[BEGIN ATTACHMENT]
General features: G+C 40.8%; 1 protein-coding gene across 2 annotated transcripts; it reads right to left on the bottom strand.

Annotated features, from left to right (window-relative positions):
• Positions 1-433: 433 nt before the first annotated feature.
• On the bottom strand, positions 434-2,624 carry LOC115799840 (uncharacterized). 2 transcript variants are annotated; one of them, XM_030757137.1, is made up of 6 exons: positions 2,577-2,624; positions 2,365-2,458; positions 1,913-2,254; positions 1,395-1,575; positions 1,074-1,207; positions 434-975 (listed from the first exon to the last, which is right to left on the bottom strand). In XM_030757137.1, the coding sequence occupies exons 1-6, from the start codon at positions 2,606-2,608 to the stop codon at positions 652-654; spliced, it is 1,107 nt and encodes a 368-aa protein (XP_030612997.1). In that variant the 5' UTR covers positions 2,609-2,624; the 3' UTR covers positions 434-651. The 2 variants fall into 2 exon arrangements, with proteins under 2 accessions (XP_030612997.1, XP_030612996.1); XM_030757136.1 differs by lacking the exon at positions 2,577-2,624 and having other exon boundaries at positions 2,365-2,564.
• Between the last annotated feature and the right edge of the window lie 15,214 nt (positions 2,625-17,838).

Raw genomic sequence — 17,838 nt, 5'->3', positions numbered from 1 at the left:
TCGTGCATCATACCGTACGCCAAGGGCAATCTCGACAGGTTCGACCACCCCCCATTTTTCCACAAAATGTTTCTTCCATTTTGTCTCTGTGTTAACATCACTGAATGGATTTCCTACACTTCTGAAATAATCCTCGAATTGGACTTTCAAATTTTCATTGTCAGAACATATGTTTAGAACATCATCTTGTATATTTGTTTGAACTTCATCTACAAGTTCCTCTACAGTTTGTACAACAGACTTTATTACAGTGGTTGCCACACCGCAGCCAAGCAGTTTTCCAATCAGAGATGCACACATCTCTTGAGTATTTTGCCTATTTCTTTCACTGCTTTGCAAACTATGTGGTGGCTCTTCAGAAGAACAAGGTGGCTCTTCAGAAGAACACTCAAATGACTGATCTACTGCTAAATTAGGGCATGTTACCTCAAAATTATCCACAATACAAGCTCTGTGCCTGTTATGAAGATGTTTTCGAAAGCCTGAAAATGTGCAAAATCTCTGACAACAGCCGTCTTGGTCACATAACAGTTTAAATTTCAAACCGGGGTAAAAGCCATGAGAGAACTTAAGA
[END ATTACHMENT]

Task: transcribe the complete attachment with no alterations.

General features: G+C 40.8%; 1 protein-coding gene across 2 annotated transcripts; it reads right to left on the bottom strand.

Annotated features, from left to right (window-relative positions):
• Positions 1-433: 433 nt before the first annotated feature.
• On the bottom strand, positions 434-2,624 carry LOC115799840 (uncharacterized). 2 transcript variants are annotated; one of them, XM_030757137.1, is made up of 6 exons: positions 2,577-2,624; positions 2,365-2,458; positions 1,913-2,254; positions 1,395-1,575; positions 1,074-1,207; positions 434-975 (listed from the first exon to the last, which is right to left on the bottom strand). In XM_030757137.1, the coding sequence occupies exons 1-6, from the start codon at positions 2,606-2,608 to the stop codon at positions 652-654; spliced, it is 1,107 nt and encodes a 368-aa protein (XP_030612997.1). In that variant the 5' UTR covers positions 2,609-2,624; the 3' UTR covers positions 434-651. The 2 variants fall into 2 exon arrangements, with proteins under 2 accessions (XP_030612997.1, XP_030612996.1); XM_030757136.1 differs by lacking the exon at positions 2,577-2,624 and having other exon boundaries at positions 2,365-2,564.
• Between the last annotated feature and the right edge of the window lie 15,214 nt (positions 2,625-17,838).

Raw genomic sequence — 17,838 nt, 5'->3', positions numbered from 1 at the left:
TCGTGCATCATACCGTACGCCAAGGGCAATCTCGACAGGTTCGACCACCCCCCATTTTTCCACAAAATGTTTCTTCCATTTTGTCTCTGTGTTAACATCACTGAATGGATTTCCTACACTTCTGAAATAATCCTCGAATTGGACTTTCAAATTTTCATTGTCAGAACATATGTTTAGAACATCATCTTGTATATTTGTTTGAACTTCATCTACAAGTTCCTCTACAGTTTGTACAACAGACTTTATTACAGTGGTTGCCACACCGCAGCCAAGCAGTTTTCCAATCAGAGATGCACACATCTCTTGAGTATTTTGCCTATTTCTTTCACTGCTTTGCAAACTATGTGGTGGCTCTTCAGAAGAACAAGGTGGCTCTTCAGAAGAACACTCAAATGACTGATCTACTGCTAAATTAGGGCATGTTACCTCAAAATTATCCACAATACAAGCTCTGTGCCTGTTATGAAGATGTTTTCGAAAGCCTGAAAATGTGCAAAATCTCTGACAACAGCCGTCTTGGTCACATAACAGTTTAAATTTCAAACCGGGGTAAAAGCCATGAGAGAACTTAAGA